Without a doubt, many readers of Much Ado About Nothing’s Act IV, scene i would “note” that it contains far more tragic elements than what would be expected from a comedic play. Indeed, the scene featuring Claudio’s public rejection of Hero at the altar is quite a shocking moment in the production, however essential it is to the plot’s development. Despite its negative tone, however, this scene brings forth a passage containing some of Shakespeare’s most brilliant wordplay. Shakespeare uses the irony of Hero’s name as the basis of several clever insults, all playing on the definition of “hero” and the common conceptions of the word. I’d like to examine this short passage to highlight the fact that, even within only twenty-five lines, Shakespeare is able to intersperse many nuance details in his writing.
The witty play on words begins in line 76:
Hero: O God defend me, how am I beset!
What kind of catechizing call you this?
Claudio: To make you answer truly to your name.
Here, Claudio is demanding that Hero answer to him who she really is. At first take, the line seems merely a rhetorical question for dramatic emphasis, but when taken figuratively, Claudio really wants Hero to answer true to heroic virtues. He implies that if Hero is her name, then a “hero” should answer him, that is, one who possesses the attributes of nobleness and honesty.
Hero, the character, then replies, “Is it not Hero? Who can blot that name / With any just reproach?” In other words, who can tarnish the reputation of a hero with such an accusation? Claudio is quick to reply, “Marry, that can Hero. / Hero itself can blot out Hero’s virtue,” another play on the name (IV.i.80–81). Claudio asserts that Hero “blotted” out the virtue of a true hero by committing her alleged misdeed. A little later, in lines 98–100, Claudio exclaims, “O Hero! What a Hero hadst thou been / If half thy outward graces had been placed / About thy thoughts and counsels of thy heart!” Here is an obvious play on “hero,” for Claudio is explaining that, if Hero was as pure and beautiful inside as she was outwardly, she would fulfill the definition of a true hero’s qualities.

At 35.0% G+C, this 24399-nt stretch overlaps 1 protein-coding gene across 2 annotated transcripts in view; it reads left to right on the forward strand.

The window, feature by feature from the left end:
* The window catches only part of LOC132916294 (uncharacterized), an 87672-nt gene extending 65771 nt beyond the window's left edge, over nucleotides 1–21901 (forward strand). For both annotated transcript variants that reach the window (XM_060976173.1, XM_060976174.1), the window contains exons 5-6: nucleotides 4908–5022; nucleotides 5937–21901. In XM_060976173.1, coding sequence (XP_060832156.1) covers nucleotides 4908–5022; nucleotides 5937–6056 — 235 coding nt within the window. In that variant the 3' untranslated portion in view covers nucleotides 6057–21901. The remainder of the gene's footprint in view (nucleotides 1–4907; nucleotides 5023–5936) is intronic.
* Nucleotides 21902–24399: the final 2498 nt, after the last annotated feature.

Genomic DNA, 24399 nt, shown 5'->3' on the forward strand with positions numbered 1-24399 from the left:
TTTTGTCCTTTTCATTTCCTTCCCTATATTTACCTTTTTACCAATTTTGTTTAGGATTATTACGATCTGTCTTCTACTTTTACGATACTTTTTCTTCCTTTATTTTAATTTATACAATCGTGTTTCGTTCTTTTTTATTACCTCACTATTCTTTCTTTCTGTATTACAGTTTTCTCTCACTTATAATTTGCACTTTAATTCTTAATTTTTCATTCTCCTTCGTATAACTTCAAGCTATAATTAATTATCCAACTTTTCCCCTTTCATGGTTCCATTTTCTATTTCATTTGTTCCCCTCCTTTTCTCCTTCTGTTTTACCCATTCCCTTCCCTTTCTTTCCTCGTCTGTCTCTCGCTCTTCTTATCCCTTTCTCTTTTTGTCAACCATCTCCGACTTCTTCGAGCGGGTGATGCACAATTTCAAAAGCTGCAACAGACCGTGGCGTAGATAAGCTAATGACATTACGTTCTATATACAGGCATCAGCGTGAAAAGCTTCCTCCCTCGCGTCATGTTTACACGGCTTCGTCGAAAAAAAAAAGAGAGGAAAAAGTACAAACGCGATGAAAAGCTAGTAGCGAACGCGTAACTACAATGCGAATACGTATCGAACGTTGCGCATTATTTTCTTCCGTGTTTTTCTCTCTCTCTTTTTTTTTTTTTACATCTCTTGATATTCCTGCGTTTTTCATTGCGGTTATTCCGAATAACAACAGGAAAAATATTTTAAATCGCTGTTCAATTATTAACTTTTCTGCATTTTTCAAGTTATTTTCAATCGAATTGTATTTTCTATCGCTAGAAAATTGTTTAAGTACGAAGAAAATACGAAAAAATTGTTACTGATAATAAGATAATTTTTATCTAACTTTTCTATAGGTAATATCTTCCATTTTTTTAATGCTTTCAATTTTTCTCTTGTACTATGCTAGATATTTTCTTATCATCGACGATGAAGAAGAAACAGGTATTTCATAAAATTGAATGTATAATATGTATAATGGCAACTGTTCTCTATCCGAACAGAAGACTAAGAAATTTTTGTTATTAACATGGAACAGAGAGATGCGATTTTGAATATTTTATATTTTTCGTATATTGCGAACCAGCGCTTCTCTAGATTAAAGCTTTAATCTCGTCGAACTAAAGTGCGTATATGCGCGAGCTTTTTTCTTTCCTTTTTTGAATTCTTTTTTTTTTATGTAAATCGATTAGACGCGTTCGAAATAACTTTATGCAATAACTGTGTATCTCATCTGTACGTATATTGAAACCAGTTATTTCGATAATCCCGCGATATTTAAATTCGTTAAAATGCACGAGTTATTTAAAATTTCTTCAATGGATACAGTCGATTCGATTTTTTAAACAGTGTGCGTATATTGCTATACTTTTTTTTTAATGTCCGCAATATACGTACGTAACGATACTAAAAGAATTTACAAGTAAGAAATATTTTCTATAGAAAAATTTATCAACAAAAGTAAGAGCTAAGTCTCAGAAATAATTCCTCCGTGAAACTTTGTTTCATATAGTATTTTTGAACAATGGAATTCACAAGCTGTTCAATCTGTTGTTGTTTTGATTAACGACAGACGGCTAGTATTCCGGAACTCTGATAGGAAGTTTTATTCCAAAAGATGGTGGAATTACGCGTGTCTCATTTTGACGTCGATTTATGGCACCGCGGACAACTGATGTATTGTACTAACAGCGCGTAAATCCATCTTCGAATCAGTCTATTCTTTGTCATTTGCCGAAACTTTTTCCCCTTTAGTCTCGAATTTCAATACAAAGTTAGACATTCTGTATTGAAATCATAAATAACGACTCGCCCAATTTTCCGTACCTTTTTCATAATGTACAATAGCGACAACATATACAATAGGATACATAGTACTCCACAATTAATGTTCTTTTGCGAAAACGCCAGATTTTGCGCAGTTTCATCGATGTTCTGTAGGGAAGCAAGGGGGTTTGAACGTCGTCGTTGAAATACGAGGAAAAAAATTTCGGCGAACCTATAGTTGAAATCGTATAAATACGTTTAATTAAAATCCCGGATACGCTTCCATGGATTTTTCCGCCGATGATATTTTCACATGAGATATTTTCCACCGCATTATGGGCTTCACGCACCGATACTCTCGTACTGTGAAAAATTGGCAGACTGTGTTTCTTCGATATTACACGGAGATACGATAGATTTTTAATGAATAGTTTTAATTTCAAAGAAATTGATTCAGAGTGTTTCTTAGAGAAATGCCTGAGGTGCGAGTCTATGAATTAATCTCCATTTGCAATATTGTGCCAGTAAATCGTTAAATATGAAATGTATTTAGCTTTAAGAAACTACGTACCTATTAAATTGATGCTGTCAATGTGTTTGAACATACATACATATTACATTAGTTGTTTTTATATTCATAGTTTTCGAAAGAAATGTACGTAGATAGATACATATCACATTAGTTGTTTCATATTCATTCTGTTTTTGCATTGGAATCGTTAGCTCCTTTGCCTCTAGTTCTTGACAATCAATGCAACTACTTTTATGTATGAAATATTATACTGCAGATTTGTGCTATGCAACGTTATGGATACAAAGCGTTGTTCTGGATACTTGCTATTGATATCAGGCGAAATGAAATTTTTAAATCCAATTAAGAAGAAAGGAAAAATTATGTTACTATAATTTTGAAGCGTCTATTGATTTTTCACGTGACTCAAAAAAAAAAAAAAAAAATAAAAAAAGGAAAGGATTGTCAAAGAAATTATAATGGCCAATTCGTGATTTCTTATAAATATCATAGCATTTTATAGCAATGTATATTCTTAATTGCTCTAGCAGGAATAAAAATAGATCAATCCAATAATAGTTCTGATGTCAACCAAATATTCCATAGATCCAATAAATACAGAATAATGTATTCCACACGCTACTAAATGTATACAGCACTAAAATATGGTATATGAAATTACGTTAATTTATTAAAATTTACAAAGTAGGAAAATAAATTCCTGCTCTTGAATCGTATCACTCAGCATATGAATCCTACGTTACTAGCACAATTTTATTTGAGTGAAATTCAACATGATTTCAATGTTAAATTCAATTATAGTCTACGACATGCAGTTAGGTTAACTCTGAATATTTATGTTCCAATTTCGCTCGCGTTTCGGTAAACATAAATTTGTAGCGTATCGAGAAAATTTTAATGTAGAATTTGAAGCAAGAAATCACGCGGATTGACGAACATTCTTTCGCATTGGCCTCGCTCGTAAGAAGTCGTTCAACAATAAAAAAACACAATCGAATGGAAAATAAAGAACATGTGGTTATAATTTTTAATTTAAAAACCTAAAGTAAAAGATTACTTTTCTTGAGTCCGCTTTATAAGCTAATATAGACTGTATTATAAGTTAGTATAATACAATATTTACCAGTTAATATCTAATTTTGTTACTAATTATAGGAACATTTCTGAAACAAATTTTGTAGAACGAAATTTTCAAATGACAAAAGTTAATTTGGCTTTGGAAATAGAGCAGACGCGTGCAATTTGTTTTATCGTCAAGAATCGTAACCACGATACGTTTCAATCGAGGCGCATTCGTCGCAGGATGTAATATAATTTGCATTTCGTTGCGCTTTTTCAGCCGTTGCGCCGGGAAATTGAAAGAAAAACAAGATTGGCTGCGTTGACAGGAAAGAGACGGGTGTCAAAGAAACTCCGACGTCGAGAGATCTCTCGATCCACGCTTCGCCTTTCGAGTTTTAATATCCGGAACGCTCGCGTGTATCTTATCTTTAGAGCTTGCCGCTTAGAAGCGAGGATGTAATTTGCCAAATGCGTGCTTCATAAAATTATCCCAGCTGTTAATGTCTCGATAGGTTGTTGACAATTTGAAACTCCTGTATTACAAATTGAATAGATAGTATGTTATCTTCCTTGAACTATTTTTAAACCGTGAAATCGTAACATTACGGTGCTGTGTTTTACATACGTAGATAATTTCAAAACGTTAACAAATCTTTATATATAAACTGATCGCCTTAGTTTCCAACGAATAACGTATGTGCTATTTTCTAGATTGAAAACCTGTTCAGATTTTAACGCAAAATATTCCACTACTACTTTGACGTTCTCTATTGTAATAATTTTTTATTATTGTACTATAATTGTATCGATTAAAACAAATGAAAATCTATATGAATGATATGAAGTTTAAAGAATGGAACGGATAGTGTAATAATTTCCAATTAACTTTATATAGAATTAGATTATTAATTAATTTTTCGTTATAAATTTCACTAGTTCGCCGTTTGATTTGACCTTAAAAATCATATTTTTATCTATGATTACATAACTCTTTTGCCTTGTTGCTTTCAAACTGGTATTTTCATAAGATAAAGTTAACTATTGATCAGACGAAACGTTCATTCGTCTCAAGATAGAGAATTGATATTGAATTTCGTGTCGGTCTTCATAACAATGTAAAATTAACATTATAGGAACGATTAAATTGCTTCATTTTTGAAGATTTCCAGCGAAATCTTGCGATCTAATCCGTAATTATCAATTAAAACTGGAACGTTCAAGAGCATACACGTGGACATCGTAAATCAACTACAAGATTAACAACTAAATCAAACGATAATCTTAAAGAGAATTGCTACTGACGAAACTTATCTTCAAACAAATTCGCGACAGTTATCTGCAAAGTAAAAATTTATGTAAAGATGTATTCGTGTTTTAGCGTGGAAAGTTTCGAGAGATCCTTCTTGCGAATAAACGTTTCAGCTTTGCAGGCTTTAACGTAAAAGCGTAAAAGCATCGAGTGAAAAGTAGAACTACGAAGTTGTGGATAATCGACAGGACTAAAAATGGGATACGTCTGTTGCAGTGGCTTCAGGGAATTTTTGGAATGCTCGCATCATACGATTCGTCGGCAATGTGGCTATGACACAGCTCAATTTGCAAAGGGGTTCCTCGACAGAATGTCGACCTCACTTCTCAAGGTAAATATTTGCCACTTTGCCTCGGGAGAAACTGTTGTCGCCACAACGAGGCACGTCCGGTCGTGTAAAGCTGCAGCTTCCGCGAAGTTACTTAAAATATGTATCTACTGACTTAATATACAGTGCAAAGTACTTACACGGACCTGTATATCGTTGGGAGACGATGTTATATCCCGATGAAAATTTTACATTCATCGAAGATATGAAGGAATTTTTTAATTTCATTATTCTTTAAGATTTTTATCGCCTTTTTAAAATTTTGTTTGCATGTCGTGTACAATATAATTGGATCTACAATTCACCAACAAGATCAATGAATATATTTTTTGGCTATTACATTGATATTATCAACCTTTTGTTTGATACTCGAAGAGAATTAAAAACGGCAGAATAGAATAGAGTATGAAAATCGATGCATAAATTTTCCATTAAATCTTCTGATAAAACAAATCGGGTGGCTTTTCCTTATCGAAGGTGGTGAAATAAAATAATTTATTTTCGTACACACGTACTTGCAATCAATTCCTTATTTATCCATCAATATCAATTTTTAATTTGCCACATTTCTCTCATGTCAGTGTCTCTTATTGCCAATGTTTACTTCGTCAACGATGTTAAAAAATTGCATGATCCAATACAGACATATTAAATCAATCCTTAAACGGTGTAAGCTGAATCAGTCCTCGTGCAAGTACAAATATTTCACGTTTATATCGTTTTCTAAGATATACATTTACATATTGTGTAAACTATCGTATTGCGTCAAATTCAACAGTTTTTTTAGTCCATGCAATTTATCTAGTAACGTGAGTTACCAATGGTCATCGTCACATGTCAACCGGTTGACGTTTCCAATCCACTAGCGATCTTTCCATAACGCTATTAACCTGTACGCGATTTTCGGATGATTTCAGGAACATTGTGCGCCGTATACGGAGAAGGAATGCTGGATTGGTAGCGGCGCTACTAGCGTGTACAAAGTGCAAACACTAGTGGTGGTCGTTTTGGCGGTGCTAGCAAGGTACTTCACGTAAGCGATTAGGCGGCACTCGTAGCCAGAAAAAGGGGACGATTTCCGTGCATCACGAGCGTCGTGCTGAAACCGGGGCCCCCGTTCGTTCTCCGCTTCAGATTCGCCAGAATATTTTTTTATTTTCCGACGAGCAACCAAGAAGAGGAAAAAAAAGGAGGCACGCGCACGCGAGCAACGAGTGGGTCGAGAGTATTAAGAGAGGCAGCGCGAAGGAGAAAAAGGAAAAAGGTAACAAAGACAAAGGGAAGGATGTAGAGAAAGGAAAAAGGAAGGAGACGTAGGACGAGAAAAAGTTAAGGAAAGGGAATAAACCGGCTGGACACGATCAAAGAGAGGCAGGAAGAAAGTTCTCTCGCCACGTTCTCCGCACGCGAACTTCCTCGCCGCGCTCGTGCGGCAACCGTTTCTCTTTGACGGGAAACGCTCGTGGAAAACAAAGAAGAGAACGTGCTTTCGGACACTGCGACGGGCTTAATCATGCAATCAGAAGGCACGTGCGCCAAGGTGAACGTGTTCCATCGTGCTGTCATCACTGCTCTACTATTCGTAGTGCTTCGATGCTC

I found examining this scene important, for it is a prime example of the beauty of Shakespeare’s writing, and it also highlights the necessity to pay close attention to every little nuance of his writing. Prior to taking this class with Dr. Mulready, I never knew this particular play’s title to have anything to do with “noting”; now, I understand the importance of appreciating minute details even more than ever, in this one and all of Shakespeare's plays.
When it comes to Shakespeare, nothing is unworthy of noting.